Friday, February 20, 2009

Balancing corn and soybean plantings in 2009

US producers are now planning planting intentions for 2009, with the balance between corn and soybeans a key issue. South American production will be a contributing factor to soybean plantings, while bio-fuel use will be an important factor in corn acres.

Whichever way it goes, the area planted for each crop and subsequently the potential production will have an impact on our local oilseed and coarse grain markets. Let’s nut out a few of the issue’s facing the balance between corn and soybeans in the US at the moment.

Firstly, of major concern in the US is demand for corn and the health of the US ethanol sector. The current low prices of crude oil make ethanol production less attractive. Until recently the financial woes of VeraSun, one of the largest ethanol producers in the US, had cast considerable doubt on the future of ethanol production.

But last week saw an offer from Valero Energy Corp – a big oil company – to purchase the company for a third of its construction costs. The purchase will help improve production of corn based ethanol, and also shows that traditional energy producers see a necessary future in ethanol production.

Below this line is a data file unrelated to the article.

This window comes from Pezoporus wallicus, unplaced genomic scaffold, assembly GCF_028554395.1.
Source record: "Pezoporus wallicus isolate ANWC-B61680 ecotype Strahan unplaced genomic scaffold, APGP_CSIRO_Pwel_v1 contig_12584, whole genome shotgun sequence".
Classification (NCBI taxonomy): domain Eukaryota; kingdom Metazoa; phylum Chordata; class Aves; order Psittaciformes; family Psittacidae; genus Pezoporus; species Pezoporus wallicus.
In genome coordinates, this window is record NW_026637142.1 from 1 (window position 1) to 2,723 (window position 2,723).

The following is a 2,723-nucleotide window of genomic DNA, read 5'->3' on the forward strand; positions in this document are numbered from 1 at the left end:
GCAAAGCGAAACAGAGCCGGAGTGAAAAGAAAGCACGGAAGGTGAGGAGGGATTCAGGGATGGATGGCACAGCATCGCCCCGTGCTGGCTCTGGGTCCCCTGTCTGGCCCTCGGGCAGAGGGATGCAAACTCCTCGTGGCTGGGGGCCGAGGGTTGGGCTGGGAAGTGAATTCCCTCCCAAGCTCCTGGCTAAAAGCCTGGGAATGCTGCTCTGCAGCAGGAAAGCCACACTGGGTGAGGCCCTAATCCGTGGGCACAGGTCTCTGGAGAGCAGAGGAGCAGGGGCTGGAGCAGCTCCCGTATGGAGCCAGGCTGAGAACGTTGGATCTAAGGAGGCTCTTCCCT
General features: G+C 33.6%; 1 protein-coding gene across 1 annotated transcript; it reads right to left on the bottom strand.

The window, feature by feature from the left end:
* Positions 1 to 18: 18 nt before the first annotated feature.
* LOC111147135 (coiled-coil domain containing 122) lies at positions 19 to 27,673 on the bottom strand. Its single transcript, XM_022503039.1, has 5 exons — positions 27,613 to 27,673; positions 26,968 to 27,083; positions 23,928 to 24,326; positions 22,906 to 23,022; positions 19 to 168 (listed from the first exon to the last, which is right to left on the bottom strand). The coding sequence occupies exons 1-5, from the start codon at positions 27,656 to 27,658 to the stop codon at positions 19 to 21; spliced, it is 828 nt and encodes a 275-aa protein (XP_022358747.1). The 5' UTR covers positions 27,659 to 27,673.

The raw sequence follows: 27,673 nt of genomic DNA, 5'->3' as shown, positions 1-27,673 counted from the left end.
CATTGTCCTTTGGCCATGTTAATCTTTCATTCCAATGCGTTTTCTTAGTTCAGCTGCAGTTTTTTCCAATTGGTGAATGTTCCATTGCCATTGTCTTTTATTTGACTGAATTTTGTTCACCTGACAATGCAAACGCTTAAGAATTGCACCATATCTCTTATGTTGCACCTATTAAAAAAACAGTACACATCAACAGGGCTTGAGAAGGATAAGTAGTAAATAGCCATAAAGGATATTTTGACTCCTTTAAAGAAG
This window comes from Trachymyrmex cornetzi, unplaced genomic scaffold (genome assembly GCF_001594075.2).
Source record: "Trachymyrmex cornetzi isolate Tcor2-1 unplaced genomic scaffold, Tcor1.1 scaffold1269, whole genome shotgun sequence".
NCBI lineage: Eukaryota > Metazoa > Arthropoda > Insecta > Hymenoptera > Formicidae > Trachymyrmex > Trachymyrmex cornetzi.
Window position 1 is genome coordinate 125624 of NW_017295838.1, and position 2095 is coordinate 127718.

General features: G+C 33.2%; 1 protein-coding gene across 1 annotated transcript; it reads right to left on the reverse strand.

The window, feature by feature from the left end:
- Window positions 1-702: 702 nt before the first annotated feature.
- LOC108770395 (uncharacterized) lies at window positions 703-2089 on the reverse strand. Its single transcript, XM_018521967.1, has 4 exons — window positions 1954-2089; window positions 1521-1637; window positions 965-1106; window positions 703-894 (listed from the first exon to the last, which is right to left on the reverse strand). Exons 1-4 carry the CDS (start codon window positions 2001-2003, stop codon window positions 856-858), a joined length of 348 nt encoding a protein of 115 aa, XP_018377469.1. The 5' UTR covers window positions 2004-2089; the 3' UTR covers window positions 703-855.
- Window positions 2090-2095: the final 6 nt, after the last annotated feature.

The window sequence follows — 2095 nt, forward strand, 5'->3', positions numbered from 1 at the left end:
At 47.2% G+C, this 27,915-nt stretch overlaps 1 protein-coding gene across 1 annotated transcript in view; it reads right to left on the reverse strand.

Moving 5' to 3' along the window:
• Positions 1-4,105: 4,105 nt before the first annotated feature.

The USDA secretary has also called for an increase in the maximum allowable ethanol blend rate for gasoline which will help boost the industry. The rate is currently set at 10%, which the ethanol industry claims is limiting growth potential.

The maximum allowable biofuel equivalent is the Renewable Fuels Standards (RFS) which has set levels of biofuel use. They call that 10.5 billion gallons be used in 2009, and this is to be increased to 12 billion in 2010. Assuming that these standards are maintained, there will be large increases in the use of corn. It is estimated that in this marketing year 3.6 billion bu of corn will be used in biofuel production.

ProFarmer US has forecast that if corn plantings in 2009/10 remain at the same level as last year, the carryout level for corn would be under 1 billion bu which is dangerously low. This would be supportive to coarse grain prices across the globe. With soybean prices falling sharply on recent rain in Sth America, forward corn and soybean prices are not currently giving a clear indication to producers in regards to which crop to favour. It will be interesting to see if there is a late play for acres by either corn or soybeans. Watch this space.

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